Two years later he gets a cheque for US$10,000 and a legacy pledge!
Washington goes on to talk about what the gifts meant to him – and sometimes it is these harder earned gifts that can mean more:
‘I can hardly imagine any occurrence which could have given me more genuine satisfaction than the receipt of this draft. It was by far the largest single donation which up to that time the school had ever received.
It came at a time when an unusually long period had passed since we had received any money. We were in great distress because of lack of funds, and the nervous strain was tremendous.
It is difficult for me to think of any situation that is more trying on the nerves than that of conducting a large institution, with heavy financial obligations to meet, without knowing where the money is to come from to meet these obligations from month to month.’
Again, in his words we see that worrying about securing the funds needed to deliver your mission are often a concern. And that determination and resilience are needed.
8) Let the work speak for itself…
Like Washington says above, the value of the work ought to be what convinces, not pleading and begging:
‘the facts regarding the work… has been more effective than outright begging’
Show don’t tell – Washington arranged day trips for potential supporters and donors to see the work in action:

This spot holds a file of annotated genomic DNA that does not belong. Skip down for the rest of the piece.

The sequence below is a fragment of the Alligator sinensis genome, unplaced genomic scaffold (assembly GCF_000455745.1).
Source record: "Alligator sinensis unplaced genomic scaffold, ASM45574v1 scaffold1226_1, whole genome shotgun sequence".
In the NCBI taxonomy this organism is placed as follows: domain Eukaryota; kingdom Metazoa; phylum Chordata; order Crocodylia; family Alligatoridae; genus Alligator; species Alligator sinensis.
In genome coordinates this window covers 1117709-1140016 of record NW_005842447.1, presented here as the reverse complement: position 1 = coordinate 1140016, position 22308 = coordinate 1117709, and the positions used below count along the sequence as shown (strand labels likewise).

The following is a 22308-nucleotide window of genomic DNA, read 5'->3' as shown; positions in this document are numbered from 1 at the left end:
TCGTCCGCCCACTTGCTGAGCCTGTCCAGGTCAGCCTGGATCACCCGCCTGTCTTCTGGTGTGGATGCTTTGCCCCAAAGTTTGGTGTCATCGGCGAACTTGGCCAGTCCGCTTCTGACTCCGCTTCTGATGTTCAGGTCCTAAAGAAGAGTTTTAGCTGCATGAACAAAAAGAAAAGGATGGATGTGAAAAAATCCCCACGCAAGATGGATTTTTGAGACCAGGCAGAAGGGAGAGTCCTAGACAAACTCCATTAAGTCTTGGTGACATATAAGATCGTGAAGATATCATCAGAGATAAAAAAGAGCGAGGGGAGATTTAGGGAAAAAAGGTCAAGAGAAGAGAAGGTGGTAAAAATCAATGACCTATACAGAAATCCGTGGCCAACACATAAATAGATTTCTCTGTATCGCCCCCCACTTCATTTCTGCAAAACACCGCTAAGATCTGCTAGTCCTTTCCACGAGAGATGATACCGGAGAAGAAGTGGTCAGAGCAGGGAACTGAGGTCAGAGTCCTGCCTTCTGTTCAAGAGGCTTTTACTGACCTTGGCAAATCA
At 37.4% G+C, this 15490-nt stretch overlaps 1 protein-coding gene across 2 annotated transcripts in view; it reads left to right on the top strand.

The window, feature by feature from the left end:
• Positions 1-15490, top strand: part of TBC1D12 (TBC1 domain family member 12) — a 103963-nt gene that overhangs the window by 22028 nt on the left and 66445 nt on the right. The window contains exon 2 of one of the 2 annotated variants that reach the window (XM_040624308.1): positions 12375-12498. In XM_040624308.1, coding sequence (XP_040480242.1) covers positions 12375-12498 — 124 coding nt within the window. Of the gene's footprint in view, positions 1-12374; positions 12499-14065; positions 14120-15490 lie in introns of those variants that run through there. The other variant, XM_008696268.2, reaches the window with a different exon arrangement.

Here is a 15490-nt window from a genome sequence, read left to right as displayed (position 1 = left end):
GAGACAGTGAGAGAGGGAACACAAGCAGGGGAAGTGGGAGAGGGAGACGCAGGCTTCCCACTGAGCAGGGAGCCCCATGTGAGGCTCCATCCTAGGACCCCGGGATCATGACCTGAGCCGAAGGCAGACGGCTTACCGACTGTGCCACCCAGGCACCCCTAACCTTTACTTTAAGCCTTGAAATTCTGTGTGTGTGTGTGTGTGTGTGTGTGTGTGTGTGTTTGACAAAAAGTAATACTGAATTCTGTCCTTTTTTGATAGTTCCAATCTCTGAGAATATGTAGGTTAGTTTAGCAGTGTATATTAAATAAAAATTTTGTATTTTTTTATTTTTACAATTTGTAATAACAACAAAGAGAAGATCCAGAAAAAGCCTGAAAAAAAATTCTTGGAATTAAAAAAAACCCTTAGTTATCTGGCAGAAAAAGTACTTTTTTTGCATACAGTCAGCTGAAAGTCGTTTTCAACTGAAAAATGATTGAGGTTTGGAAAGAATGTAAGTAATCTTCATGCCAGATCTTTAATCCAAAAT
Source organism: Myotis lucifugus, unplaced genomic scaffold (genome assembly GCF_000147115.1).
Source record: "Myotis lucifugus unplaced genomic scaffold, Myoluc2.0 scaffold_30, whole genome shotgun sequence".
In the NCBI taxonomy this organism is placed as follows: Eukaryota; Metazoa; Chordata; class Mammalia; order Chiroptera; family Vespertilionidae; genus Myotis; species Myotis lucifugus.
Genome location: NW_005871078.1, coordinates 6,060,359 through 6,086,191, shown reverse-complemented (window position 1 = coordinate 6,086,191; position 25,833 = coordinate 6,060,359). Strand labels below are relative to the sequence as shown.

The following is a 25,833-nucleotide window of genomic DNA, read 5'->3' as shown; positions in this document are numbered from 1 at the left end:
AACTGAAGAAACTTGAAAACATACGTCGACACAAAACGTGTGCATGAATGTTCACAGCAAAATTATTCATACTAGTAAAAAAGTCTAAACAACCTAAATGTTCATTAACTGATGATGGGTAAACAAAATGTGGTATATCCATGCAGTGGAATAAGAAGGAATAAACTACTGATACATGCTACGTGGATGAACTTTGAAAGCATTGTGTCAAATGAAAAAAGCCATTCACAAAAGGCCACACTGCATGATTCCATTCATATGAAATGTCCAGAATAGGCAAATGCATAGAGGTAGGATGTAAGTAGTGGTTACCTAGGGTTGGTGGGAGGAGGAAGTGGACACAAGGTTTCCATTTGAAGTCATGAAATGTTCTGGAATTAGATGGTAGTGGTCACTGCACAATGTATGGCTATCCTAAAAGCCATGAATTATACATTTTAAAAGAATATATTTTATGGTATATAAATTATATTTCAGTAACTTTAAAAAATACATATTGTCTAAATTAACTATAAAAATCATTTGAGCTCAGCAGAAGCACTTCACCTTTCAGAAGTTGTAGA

‘He [Booker T. Washington] announced that in April a special train would leave New York for Tuskegee and that the round-trip ticket would cost $50, covering all expenses.’
9) Build partnerships to succeed in raising more funds…
Washington worked to develop partnerships with philanthropists to ensure successful delivery of the programme through raising more money.
One of the most successful partnerships was with developed with Julius Rosenwald. This resulted in the establishment of the Rosenwald Foundation in 1917 and supported the building of schools across the South. It provided matching funds to communities that committed to operate the schools (the white school board) and for the construction and maintenance of schools to be matched by the local community.
US$4.4m of matched funding was secured, meaning nearly 5,000 new rural schools were built for black students throughout the South – most after Washington’s death in 1915. Rosenwald attached a sunset clause to his (US$70 million) foundation so all funds had to be spent by 1948.
10) Remember it is a joy and privilege for the donor to give and you, the fundraiser, are giving them that opportunity…
In his book, Washington talks about the joy that donors get from giving
‘an honour is conferred upon them in their being permitted to give… giving people who have money an opportunity to help’
He talks of getting letters from donors thanking him for the privilege of being able to help. One letter said:
‘I am so grateful to you Mr Washington for giving me the opportunity to help a good cause. It is a privilege to have a share in it.’
Washington describes fundraisers as ‘agents for doing their work’ – a reminder that as fundraisers we should not feel embarrassed or guilty about asking for money. We are giving those with resources the opportunity to help – we are their agents of good in the world.
I reckon if Booker T. Washington had used Twitter, he would have been a #ProudFundraiser.
IMAGES: © All images supplied by Marina Jones
Editor’s note: This blog and its images originally appeared on Marina’s website, and SOFII is very grateful to her for allowing us to reproduce it for you, here.